Why AOL’s Tim Armstrong may be smarter than many pundits think

Slate.com’s Farhad Manjoo doesn’t think too much of AOL’s new strategy.

AOL is hard at work building a next generation online content company. But, that content is going to be driven not by the traditional editorial meeting where a bunch of people try to discern the zeitgeist of the day and write stories based on their gut feel for what people are interested in. No. AOL is going to make the large majority of its editorial decisions on what to write about and what to cover based on powerful search data. What are people already looking for online? AOL’s writers and editors will then crank out content to satisfy the interest of those searchers and readers – and obviously sell a boatload of ads in the process.

I think Farhad’s mistake is in assuming that AOL is going to slavishly follow the business model of Associated Content – another company that generates content on demand. And, as Farhad painfully details, Associated Content churns out awful content that does nothing but clutter up the Web with useless words sloppily cobbled together to quickly game the search engines.

But, what if AOL decides to go in a different direction?

AOL compact disc

What if AOL uses the Associated Content model – content driven by what people are expressly interested in and searching for – but create high-quality content that fulfills a genuine need – informing and expanding on subjects that people are genuinely interested in. This is not a new business model by any means – About.com comes immediately to mind. Instead of focusing on short tail, timely topics, About.com guides for years have been writing about long-tail, niche topics. And, in many cases, About.com can provide some good, rich content. Two more recent companies have tried a similar model of providing and curating long-tail content – Jason Calacanis’ Mahalo and Seth Godin’s Squidoo.

As Danny Sullivan of Search Engine Land has written about on more than one occasion, the rich content of the web can often show alarming gaps when there’s a breaking news story and people start searching for information on a topic that is trending. Sullivan has used the example of Southern California wildfires. During wildfire season, if you do a search for “california fires maps” you end up getting a wild variety of content, including outdated Los Angeles Times fire maps from previous years. Sullivan has written about the concept of living URLs to combat this issue. For example, a Los Angles Times living URL for “california wild fires” would lead to the Los Angeles Times’ latest news about wild fires in chronological order – freshest content at the top of course. Google just announced a new Living Stories experiment with the New York Times and the Washington Post along these lines.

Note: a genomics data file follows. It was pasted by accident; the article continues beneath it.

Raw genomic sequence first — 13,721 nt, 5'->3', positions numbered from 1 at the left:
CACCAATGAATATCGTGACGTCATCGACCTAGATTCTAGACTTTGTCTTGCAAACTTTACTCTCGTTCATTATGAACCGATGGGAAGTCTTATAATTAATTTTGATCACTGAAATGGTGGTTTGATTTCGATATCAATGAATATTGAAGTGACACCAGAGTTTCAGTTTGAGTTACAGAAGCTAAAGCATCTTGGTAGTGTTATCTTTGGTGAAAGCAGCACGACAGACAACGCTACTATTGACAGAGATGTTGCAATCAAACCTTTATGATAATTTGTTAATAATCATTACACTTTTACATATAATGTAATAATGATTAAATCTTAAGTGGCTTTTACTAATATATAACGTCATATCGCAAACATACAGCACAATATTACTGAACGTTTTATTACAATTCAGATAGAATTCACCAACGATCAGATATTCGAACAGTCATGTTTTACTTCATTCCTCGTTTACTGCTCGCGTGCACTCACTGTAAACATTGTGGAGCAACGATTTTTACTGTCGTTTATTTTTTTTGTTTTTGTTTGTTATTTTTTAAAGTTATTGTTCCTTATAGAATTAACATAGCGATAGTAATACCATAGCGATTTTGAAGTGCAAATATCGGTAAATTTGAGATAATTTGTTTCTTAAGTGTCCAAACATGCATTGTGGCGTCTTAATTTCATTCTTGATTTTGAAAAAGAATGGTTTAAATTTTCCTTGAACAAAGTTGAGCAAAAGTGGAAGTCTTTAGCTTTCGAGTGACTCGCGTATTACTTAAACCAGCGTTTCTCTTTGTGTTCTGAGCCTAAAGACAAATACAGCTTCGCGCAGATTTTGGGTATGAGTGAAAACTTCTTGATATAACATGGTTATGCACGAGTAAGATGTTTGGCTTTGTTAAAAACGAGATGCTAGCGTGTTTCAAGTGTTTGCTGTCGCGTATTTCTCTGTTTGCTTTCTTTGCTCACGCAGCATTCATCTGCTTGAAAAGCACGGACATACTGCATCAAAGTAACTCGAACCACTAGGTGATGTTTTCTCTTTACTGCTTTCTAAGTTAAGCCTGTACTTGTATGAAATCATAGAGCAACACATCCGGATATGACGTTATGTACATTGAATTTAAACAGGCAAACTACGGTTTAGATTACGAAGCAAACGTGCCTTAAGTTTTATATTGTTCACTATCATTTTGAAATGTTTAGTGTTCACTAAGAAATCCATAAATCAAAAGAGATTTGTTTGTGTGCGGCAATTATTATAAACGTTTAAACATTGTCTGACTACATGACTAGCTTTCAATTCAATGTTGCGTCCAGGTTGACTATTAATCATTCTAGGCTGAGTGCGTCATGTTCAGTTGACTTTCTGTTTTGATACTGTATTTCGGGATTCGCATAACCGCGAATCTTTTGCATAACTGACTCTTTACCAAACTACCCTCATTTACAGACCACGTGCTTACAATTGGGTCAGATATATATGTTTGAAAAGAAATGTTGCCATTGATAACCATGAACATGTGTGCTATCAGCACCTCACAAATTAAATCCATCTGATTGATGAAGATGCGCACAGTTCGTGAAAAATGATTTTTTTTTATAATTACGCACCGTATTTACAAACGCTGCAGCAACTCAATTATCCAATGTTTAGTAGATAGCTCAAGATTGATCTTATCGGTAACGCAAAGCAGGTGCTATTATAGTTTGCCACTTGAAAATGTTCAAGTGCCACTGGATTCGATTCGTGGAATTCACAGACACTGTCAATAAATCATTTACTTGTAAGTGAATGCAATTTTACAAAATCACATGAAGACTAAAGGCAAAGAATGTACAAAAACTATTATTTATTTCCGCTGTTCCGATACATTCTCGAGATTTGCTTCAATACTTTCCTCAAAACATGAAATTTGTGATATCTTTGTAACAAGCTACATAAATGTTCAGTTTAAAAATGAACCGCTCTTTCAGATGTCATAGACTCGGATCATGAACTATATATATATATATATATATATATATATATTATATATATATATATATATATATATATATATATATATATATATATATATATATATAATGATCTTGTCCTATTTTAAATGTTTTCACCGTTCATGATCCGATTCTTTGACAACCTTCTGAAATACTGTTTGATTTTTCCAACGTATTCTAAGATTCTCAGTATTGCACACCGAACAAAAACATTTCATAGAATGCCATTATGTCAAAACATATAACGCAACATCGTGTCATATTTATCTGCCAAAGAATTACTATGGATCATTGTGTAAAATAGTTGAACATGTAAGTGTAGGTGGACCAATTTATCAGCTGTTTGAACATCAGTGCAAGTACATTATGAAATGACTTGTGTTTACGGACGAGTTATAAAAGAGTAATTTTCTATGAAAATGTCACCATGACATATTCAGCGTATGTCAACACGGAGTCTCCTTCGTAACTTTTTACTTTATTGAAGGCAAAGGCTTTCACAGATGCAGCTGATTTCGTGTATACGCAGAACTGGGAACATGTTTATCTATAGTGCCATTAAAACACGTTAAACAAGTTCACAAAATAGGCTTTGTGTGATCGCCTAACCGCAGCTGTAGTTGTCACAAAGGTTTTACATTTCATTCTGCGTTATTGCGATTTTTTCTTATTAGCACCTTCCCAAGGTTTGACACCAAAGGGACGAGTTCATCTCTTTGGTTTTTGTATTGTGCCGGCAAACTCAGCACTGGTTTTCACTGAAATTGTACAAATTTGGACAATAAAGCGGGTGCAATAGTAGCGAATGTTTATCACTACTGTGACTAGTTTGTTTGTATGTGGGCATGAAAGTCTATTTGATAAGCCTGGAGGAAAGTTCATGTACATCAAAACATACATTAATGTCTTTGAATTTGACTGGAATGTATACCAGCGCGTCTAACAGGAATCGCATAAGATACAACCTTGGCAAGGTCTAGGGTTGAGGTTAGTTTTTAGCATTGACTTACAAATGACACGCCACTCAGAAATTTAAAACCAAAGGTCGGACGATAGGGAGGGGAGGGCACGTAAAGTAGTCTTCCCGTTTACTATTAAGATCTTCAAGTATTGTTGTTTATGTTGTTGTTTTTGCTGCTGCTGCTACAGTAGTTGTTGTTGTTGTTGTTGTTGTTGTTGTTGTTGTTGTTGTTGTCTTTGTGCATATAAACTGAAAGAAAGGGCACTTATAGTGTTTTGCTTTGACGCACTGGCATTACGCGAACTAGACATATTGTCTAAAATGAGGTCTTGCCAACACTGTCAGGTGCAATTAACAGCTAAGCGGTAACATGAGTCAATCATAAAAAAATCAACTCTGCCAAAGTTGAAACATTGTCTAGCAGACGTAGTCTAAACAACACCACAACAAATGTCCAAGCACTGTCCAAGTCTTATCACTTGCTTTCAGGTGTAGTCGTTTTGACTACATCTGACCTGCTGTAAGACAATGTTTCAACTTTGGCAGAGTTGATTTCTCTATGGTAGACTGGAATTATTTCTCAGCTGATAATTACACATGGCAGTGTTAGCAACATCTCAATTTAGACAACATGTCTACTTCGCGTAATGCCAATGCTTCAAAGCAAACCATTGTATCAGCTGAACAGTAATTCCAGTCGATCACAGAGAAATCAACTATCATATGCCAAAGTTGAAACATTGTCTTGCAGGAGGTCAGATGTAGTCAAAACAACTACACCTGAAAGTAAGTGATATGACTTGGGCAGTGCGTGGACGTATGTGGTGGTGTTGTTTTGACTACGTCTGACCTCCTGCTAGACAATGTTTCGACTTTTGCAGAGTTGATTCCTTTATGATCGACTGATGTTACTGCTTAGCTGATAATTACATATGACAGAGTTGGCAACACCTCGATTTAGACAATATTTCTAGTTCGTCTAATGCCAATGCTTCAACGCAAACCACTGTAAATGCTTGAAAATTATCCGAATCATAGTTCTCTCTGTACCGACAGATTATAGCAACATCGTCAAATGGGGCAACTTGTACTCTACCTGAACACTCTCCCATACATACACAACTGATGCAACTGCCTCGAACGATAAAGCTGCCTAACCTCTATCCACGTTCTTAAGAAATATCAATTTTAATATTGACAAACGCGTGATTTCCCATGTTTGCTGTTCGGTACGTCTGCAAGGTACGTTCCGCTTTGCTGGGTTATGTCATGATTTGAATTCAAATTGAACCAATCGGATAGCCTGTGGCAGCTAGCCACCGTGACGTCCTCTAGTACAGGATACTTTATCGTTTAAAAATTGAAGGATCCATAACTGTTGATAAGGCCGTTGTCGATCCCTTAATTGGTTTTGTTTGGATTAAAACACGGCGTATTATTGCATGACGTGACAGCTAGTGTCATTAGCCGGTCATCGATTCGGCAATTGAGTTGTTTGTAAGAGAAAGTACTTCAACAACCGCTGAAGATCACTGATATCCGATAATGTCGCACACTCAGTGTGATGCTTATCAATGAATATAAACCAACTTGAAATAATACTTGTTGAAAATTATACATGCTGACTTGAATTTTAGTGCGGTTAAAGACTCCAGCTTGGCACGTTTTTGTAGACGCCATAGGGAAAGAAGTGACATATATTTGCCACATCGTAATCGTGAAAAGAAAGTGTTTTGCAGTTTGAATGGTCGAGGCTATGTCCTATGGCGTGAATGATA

What does living urls have to do with AOL’s new content strategy? Basically, that Aol. could be on the verge of a very interesting and potentially profitable business model as long as they emphasize quality content.

AOL content SWAT team

Around the clock, AOL identifies gaps between what content people are searching for online and what content currently exists. If there’s a gap that could be filled, Aol. throws a team of editors/writers at the problem and creates content – quality content – to fulfill that need.

There’s one thing AOL could do to make this business model even more powerful – create an AOL “cold case” team to compliment the work of their content SWAT team. In addition to the team of editors/writers hard at work creating content for the short tail searches, the AOL cold case team would routinely go back through the AOL content that’s already been created, add to it, strengthen it with more original reporting, and do everything they can to enrich the content. That way, AOL can still have high-ranking quality content when those short tail searches become long tail searches.

4 Replies to “Why AOL’s Tim Armstrong may be smarter than many pundits think”

Leave a Reply

Your email address will not be published. Required fields are marked *